Montgomery Ward & Company, Inc. v. G. W. Anderson and Shirley Anderson

Annotate this Case
97-1456

MONTGOMERY WARD & CO., Inc. v. G.W. ANDERSON and Shirley Anderson

97-1456 ___ S.W.2d ___

Supreme Court of Arkansas

Opinion delivered October 22, 1998

1. New Trial -- grant or denial -- trial court's discretion. -- The decision to grant or deny a new trial under Ark. R. Civ. P. 59(a)(8) is within the discretion of the trial court and is not reversed absent a manifest abuse of discretion, that is, discretion exercised thoughtlessly and without due consideration.

2. Evidence -- admission or exclusion -- trial court's discretion. -- A trial court's ruling on the admission or exclusion of evidence will not be reversed absent abuse of discretion.

3. Damages -- collateral-source rule -- relevance exception. -- The collateral-source rule applies unless the evidence of the benefits from the collateral source is relevant for a purpose other than the mitigation of damages.

4. Damages -- collateral-source rule -- operation of. -- Under the collateral-source rule, a trial court must exclude evidence of payments received by an injured party from sources collateral to the wrongdoer, such as private insurance or government benefits; recoveries from collateral sources do not redound to the benefit of a tortfeasor, even though double recovery for the same damage by the injured party may result.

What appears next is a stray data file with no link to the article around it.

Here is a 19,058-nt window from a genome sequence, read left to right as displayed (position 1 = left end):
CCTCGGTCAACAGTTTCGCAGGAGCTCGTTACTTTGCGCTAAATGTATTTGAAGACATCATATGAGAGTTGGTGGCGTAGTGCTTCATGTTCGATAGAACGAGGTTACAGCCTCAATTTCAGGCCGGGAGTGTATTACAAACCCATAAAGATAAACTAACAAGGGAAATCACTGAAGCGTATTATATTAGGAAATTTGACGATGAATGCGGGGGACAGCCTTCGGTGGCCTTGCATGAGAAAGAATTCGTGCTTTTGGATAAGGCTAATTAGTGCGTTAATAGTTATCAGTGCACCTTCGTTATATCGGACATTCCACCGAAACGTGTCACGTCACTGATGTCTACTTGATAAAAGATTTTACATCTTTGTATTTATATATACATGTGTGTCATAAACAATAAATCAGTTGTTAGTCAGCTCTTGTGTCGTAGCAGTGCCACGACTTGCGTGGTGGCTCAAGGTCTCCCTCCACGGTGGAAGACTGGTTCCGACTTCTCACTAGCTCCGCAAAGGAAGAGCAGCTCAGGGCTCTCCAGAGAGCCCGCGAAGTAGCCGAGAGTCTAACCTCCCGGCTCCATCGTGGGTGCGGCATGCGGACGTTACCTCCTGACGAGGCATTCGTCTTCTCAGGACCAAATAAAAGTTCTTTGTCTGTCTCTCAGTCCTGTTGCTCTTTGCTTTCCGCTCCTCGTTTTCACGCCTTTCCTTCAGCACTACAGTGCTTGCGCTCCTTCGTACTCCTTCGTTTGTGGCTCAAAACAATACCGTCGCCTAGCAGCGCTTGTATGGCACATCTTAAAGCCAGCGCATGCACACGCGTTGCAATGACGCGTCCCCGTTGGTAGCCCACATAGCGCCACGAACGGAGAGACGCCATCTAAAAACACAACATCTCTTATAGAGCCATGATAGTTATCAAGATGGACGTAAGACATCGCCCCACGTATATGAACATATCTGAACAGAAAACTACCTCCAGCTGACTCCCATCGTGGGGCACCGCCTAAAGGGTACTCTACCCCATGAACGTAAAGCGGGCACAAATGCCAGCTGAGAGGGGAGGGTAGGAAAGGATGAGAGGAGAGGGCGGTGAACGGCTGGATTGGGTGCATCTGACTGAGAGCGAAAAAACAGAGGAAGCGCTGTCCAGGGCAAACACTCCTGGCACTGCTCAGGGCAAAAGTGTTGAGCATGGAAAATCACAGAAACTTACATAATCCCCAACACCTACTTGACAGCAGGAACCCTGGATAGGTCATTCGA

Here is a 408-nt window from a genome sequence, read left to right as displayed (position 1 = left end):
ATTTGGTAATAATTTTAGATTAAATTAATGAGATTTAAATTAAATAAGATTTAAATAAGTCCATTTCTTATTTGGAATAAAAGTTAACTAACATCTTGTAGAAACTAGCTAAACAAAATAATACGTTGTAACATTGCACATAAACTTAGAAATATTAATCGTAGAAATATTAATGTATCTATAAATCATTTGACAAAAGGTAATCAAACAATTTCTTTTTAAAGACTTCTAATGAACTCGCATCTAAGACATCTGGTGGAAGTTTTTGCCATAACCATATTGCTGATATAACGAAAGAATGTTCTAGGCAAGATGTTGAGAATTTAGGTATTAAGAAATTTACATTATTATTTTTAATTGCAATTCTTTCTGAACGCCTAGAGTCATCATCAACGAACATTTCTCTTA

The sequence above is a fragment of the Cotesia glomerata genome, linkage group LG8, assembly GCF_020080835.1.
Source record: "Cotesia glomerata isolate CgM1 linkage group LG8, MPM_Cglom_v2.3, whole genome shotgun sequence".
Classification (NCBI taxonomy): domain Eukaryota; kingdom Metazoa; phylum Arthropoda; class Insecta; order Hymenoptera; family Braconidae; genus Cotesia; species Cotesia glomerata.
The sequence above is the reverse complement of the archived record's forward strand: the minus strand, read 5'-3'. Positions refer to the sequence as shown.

5. Damages -- collateral-source rule -- rationale. -- The rationale of the collateral-source rule is that a claimant should benefit from a collateral-source recovery rather than the tortfeasor because the claimant has usually paid an insurance premium or lost sick leave, whereas the tortfeasor would receive a total windfall.

6. Damages -- collateral-source rule -- discounted and gratuitous medical services included -- rationale favored appellee. -- The policy supporting the collateral-source rule and Arkansas case law favor including discounted and gratuitous medical services within the shelter of the collateral-source rule; where there was no evidence that appellant had anything to do with procuring the discount of appellee's medical-services bill, the rationale of the rule favored appellee.